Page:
She rocks and rolls: Rocksie Marchand, 9, earns spot in American Semi-Finals

Rocksie Marchand stands with her barrel racing horse, Roo, after winning the 2017 open barrel racing at the Indian National Finals Rodeo. Her championship earned her a spot in the semi-finals for RFD-TV’s American Rodeo at AT&T Stadium in Arlington, Texas. Photo by Nikki Boyd

At the age of nine, Rocksie Marchand is the youngest person to ever win an Indian National Finals Rodeo world championship, and with her win in the open barrel racing, she has secured a spot in the semi-finals for RFD-TV’s American in 2018.

Rocksie, the daughter of Ashley Zacherle, a former jockey, was riding horses by the time she was three years old, and began barrel racing shortly after that.

She bought her current barrel racing horse, Roo, with her own money earned in part by riding ponies to be sold at the Hermiston, Ore. horse sale. She came home with $800 from the sale, and more sale ponies to ride.

She and her mom Ashley, dad Justus, and two younger sisters, Hartlyn, age four, and Gracyn, age two, live in Wilbur, Wash., about 65 miles west of Spokane, and are members of the Colville Confederated Tribes.

Convincing her mom to let her buy Roo was tough. Roo was the fastest horse Rocksie had been on, and Ashley was worried. “It was really nerve wracking when she first wanted to ride Roo, because he’s so fast,” Ashley said. “She rode him a week before I found out she was riding him. The only way I agreed to let her buy him is if she wore a helmet.”

Roo, whose registered name is Moneys on the Redmond, and Rocksie make a good pair. At first Roo was anxious, but Rocksie learned how to relax her hands and keep him calm. “The two of them mellow each other out,” Ashley said.

Ashley says Rocksie has learned to be a good horsewoman. She’s patient, soft with her hands, and able to listen. The patience was learned; at first she was not patient. “There were nights she got mad at her horse so I made her walk him on foot,” Ashley said. “Getting mad at your horse isn’t the solution.” She’s also very dedicated. She rides nearly every day with no prodding from her mother.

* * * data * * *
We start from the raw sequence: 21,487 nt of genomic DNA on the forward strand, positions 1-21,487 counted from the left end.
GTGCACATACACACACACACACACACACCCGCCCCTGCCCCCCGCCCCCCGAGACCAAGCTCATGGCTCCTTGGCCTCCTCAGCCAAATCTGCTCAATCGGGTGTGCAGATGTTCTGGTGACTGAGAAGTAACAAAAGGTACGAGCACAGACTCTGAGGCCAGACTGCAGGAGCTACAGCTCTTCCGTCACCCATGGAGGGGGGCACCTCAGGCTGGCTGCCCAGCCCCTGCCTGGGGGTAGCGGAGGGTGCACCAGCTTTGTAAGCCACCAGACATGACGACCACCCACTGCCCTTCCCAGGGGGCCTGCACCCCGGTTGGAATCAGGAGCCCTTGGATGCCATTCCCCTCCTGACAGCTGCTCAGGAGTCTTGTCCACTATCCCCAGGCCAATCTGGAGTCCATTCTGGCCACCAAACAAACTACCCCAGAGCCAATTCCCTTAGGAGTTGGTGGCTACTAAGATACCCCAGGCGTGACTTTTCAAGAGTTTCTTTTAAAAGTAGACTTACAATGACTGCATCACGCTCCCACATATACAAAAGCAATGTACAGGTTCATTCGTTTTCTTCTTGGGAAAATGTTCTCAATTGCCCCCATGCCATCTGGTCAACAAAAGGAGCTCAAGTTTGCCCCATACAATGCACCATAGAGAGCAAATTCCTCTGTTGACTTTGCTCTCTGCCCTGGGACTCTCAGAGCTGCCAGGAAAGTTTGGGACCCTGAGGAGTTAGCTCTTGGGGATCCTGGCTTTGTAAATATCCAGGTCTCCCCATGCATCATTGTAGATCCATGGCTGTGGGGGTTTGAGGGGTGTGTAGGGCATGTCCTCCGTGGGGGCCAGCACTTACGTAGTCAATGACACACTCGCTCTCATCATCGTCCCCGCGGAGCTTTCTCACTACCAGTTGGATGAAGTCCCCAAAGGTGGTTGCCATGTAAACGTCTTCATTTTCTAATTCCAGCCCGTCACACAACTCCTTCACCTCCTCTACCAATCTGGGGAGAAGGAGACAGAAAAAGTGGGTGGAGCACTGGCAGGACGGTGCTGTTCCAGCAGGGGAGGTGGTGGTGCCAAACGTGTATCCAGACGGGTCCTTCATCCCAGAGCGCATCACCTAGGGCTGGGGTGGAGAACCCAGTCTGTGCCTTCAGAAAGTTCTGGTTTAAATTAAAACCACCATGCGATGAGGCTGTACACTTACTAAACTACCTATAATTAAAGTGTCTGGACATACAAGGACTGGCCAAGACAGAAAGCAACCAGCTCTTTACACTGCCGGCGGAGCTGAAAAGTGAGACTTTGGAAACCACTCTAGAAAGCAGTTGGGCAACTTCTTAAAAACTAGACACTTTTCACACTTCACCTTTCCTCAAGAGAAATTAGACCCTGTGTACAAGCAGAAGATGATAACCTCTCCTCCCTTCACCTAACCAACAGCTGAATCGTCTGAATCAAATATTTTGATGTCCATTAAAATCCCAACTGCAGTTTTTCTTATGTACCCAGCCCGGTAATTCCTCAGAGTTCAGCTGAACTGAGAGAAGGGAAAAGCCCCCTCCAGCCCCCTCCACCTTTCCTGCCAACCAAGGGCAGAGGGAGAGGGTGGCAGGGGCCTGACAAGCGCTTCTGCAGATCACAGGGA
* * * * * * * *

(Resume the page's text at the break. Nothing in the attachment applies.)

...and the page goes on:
This was the first year that Rocksie competed in Indian rodeos, and she competed in two regions: the King Mountain region and the Western States region. Going into King Mountain’s final rodeo, she sat in sixth place, but finished the rodeo at the top of the leaderboard, qualifying for the INFR, which was held in Las Vegas November 7-11.

She’s excited to be competing at the semi-finals for the American Rodeo in Arlington, Texas. She’ll be one of about 150 barrel racers in Ft. Worth for the semi-finals Feb. 20-24. About ten barrel racers from the semi-finals, plus the top ten WPRA barrel racers from the 2017 rodeo season qualify to compete at the American on Feb. 25.

Rocksie has big plans for the money she hopes to win at the American. She’d like to buy “a thousand ponies,” and if there’s any money left over, buy a truck and trailer for the family. When she grows up, she’d like to continue her barrel racing, and working with horses.

Her little sisters are her biggest fans. On long trips, they love to watch videos of Rocksie run barrels. The little girls ride, but are a bit shy and not ready to compete in front of crowds. “They sure look up to her,” Ashley said.

The drive from Wilbur, Wash., to Fort Worth is about four days, and Ashley is trying to figure out a way to get horses to Texas so the family can fly there. She doesn’t want Rocksie, a fourth grade student at Wilbur Public School, to miss too much school.

The semi-finals for the American will be held February 18-24. Tie-down roping is Feb. 18 and 21; barrel racing is Feb. 20; bull riding is Feb. 21. The first performance of the semi-finals is Feb. 22; the second is Feb. 23, and the semi-finals shoot-out is Feb. 24.

The top ten, after the Wrangler National Finals Rodeo, in the events of bareback riding, saddle bronc riding, tie-down roping, team roping, steer wrestling, and barrel racing, plus the top ten from the PBR World Finals, are invited to the American on Feb. 25; the remaining spots are filled with those who have won the semi-finals shoot-out on Feb. 24. 

One million dollars is up for grabs amongst the qualifiers. Cowboys and cowgirls who are invited to the event (i.e., were in the top ten in the PRCA (for the barrel racers, the WPRA, and for the bull riders, the PBR standings for 2017) are not eligible for the million dollars. The million is won by the qualifiers, and if more than one qualifier wins an event, it is split between those who win it.

Tickets for RFD-TV’s The American are on sale and can be purchased online at